Charles Bloch, passenger manifest p. 2, Year: 1946; Arrival: New York, New York, USA; Microfilm Serial: T715, 1897-1957; Line: 1; Page Number: 40, Ship or Roll Number: Fort Royal
Ancestry.com. New York, Passenger and Crew Lists (including Castle Garden and Ellis Island), 1820-1957

Danny then searched the 1936 Toulouse census (the most recent one available online) and discovered that in 1936, a couple named Gaston and Alice Alexandre lived at 27 Rue de la Pomme in Toulouse.

City of Toulouse, Municipal Archives, Call Number 1 F94, p. 301 (1936)

Could Charles have mistakenly referred to Gaston Alexandre as Gaston Bloch? Possibly, but not necessarily, as you will see.

Danny discovered that a boy named Jean Bloch had also lived at 27 Rue de la Pomme in Toulouse. He was born in Marseilles, and according to an article Danny found in a French publication about the Jewish children of Toulouse, Jean Bloch was living in Toulouse with his grandmother and his older brother in 1944. Jean was only fourteen when he was arrested by the Nazis and sent to the concentration camp at Drancy and then to Auschwitz on March 24, 1944. He survived Auschwitz, but was later killed on a death march on April 17, 1945.

TOULOUSE-MÉMOIRE DES ENFANTS JUIFS DÉPORTÉS, September 2014

A profile on Geni managed by Jean Bloch’s nephew’s wife Hanna revealed that Jean Bloch was the son of Lucie Alexandre and Georges Bloch and that Lucie Alexandre was the daughter of Gaston and Alice Alexandre. Thus, young Jean Bloch had a grandfather named Gaston. Was this the “Gaston Bloch” living at 27 Rue de la Pomme that Charles Bloch named on his manifest? Connecting those dots proved challenging.

Danny and I tried to find some link between the lineage of Georges Bloch, whose in-laws lived at 27 Rue de la Pomme, and the lineage of Charles Bloch. According to Geni, Georges Bloch, Jean’s father, was the son of Albert Fortun Salomon Bloch, who in turn was the son of Joseph Bloch.1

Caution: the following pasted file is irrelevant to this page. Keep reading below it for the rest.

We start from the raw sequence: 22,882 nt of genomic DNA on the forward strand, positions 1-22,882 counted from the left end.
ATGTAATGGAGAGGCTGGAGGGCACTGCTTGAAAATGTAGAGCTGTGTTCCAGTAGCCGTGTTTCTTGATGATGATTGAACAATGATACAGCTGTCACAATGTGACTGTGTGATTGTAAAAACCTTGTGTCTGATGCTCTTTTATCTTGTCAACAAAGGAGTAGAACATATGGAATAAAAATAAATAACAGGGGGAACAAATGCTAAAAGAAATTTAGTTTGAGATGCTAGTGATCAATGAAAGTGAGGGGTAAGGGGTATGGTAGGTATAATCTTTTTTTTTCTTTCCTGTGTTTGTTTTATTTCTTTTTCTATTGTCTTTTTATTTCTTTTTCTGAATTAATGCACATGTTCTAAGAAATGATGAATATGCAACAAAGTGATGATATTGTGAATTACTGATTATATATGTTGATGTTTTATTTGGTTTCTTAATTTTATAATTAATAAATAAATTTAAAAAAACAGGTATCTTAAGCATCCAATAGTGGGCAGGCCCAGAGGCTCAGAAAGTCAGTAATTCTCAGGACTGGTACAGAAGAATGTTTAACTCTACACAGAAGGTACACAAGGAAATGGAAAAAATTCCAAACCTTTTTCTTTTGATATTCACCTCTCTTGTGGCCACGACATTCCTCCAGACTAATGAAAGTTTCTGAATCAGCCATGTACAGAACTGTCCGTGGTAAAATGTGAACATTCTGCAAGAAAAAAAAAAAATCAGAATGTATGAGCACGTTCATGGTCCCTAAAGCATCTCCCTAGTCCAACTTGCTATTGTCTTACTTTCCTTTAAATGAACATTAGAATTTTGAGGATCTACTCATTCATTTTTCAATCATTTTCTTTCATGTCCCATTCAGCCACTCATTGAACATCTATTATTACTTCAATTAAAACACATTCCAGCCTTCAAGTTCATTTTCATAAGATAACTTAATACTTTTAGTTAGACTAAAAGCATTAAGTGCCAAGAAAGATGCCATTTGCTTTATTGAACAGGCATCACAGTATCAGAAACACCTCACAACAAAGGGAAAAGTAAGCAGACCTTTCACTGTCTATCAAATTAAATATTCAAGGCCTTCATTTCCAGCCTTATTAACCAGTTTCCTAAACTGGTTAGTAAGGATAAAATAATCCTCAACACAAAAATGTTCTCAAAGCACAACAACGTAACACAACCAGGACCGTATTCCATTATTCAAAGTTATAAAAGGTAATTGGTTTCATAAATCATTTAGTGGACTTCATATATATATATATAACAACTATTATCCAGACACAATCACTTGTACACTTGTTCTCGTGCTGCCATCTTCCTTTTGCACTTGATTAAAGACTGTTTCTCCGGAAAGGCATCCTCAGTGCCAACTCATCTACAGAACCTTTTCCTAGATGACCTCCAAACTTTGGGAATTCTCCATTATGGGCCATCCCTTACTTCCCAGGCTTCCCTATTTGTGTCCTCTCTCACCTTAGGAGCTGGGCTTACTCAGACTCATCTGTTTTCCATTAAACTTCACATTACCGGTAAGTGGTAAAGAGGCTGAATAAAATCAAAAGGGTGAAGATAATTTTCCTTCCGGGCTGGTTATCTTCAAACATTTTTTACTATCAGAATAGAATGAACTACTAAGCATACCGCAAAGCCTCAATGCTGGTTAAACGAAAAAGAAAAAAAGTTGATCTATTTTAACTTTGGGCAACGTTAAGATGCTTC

Danny’s knowledge of French genealogy came in handy as he located a birth record for Jules Bloch, Charles Bloch’s father, showing he was born in Scherwiller, France, in 1855. (That explained why Charles was identified as French on the ITS documents even though he was born in Frankfurt; his father was French-born.)

Birth record of Jules Bloch, 1885, Scherwiller – Etat civil – Registre de naissances 1855 – 4 E 445/5  found at http://archives.bas-rhin.fr/detail-document/ETAT-CIVIL-C441-P1-R241585#visio/page:ETAT-CIVIL-C441-P1-R241585-3028132

As seen on Jules Bloch’s birth record, he was the son of Meyer Bloch and Sarra Weill. I’ve tried to dig back further to see if I could find a tie between the Scherwiller Blochs and the Marseilles Blochs, but without success. With Danny’s help and my discovery of a Scherwiller Bloch family tree on Ancestry, a tree that is well sourced, we were able to trace Charles Bloch’s lineage back to the 1700s without finding a link to the Marseille Bloch family.

I also contacted Hanna, the manager of that Geni profile of Jean Bloch and  the daughter-in-law of Jean Bloch’s brother Michel; Michel had survived the war and immigrated to Israel. Hanna did not know of any connection to Charles Bloch and pointed out that there had been another Bloch family also living at 27 Rue de la Pomme who were not related to the Alexandre family. I’ve yet to find any records for that family though.